The Holy Martyrs Vera, Nada and Lubov (Faith, Hope and Love), and their mother Sophia.

September 15

From the Prologue

They lived and suffered in Rome in the time of the Emperor Hadrian. The wise Sophia (as her name - Sophia - wisdom, indicates) was left a widow and, as a Christian, steeped herself and her daughters in the Christian faith. At the time that Hadrian's persecuting hand stretched out over the virtuous house of Sophia, Vera was twelve, Nada ten and Lubov nine. The four of them were brought before the Emperor, with their arms entwined 'like a woven wreath', humbly but firmly confessing their faith in Christ the Lord and refusing to offer sacrifice to the goddess Artemis. At the moment of their passion, the mother urged her valiant daughters to endure to the end: 'Your heavenly Lover, Jesus Christ, is eternal health, inexpressible beauty and life eternal. When your bodies are slain by torture, He will clothe you in incorruption and the wounds on your bodies will shine in heaven like the stars.' The torturers inflicted harsh torture on Vera, Nada and Lubov one by one. They beat them, stabbed them and threw them into fire and boiling pitch, and finally beheaded them one after the other. Sophia took the dead bodies of her daughters out of the town and buried them, and stayed by their grave in prayer for three days and nights, then gave her soul to God, hastening to the heavenly company where the blessed souls of her daughters awaited her.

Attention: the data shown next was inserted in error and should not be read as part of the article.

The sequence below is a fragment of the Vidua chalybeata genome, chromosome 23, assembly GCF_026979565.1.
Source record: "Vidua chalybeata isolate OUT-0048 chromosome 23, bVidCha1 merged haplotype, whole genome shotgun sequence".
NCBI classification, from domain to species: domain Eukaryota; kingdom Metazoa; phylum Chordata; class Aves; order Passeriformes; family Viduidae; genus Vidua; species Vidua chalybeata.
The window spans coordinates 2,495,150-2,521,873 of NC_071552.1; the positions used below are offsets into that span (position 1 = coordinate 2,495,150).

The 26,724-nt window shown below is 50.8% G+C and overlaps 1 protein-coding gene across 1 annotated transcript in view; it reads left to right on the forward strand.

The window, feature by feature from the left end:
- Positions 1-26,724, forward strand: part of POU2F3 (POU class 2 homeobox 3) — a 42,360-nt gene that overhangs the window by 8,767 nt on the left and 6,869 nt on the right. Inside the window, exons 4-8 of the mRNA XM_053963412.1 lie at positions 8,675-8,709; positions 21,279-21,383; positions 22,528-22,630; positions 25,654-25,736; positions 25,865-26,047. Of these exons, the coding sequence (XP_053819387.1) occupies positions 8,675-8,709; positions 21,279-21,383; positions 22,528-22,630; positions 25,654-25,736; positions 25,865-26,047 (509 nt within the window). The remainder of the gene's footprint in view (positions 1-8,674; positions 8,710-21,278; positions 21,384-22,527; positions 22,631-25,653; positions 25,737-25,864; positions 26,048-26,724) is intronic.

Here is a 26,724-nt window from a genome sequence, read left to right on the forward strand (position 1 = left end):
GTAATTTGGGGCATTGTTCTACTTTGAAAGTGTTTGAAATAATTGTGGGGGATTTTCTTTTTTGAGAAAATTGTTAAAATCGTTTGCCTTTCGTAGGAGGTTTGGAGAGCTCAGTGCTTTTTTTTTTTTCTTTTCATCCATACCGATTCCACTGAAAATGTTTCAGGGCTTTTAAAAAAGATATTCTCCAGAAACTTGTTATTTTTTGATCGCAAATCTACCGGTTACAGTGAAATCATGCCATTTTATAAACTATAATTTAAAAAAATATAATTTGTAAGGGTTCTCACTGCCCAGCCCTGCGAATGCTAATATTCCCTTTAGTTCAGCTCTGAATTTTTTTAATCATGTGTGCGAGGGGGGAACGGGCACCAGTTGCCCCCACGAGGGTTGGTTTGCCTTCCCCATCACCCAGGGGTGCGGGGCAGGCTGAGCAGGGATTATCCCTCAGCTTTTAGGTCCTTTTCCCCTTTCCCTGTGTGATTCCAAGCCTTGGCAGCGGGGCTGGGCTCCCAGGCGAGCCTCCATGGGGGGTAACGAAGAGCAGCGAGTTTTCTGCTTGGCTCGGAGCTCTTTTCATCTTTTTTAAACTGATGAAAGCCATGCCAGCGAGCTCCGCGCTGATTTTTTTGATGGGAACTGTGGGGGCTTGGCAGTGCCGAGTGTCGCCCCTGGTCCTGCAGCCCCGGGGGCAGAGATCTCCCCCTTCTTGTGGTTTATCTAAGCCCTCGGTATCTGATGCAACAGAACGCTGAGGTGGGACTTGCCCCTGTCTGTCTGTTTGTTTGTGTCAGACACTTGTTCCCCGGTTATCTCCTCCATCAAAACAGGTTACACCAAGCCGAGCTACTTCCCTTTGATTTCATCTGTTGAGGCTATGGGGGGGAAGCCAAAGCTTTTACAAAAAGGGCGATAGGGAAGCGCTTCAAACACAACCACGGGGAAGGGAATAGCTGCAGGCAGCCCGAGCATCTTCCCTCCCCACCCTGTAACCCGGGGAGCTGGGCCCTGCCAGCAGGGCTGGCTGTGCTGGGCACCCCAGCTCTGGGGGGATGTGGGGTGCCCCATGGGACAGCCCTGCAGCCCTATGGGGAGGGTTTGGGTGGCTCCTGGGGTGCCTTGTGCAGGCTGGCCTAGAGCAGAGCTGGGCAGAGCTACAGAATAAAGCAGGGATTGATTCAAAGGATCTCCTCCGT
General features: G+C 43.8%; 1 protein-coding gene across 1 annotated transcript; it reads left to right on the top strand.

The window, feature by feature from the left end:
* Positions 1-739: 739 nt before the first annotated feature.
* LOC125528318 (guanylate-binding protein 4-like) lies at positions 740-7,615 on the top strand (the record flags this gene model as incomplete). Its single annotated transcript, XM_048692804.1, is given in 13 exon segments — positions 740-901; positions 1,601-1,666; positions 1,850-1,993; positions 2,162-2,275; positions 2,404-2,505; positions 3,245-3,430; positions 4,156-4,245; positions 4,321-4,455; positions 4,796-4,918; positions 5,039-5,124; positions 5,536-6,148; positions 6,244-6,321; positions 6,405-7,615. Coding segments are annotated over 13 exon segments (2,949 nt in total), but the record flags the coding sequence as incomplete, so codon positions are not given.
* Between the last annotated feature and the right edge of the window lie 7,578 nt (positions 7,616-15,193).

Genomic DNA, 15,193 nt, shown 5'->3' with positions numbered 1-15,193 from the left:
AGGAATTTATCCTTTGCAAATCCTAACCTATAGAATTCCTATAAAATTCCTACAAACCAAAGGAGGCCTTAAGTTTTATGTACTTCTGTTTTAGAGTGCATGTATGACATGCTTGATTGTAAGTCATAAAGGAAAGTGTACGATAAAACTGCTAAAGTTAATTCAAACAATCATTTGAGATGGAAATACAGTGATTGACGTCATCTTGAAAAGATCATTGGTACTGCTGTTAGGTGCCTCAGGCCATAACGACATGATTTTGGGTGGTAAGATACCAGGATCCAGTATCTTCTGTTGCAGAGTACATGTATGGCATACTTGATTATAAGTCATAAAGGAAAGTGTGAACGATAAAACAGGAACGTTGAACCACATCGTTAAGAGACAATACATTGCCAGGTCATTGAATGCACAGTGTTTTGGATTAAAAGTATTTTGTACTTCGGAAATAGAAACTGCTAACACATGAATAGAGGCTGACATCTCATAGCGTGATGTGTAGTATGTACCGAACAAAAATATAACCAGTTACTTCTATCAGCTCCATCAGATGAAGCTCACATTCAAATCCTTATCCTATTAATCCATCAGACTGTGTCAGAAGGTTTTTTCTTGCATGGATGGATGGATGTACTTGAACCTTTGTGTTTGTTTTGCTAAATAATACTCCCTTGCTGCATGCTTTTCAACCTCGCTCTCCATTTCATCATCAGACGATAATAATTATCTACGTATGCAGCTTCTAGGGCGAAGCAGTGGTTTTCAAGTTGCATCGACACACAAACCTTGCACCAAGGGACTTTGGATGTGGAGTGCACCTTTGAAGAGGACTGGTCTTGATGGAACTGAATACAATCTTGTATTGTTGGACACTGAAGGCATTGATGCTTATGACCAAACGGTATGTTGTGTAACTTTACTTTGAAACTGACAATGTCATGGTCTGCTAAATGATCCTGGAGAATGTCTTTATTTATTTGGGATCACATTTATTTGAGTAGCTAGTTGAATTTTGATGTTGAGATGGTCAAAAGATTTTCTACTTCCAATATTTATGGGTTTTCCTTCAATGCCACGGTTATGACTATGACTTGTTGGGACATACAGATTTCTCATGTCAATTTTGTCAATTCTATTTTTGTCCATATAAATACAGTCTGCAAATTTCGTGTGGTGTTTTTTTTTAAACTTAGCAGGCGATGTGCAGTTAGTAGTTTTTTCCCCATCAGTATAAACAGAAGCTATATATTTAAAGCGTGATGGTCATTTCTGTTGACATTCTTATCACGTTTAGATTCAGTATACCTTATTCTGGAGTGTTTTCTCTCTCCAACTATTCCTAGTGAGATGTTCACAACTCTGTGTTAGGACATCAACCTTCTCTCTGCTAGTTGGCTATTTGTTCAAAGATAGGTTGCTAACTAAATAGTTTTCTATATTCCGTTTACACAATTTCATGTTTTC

From The Prologue From Ochrid by Bishop Nikolai Velimirovich
©1985 Lazarica Press, Birmingham UK





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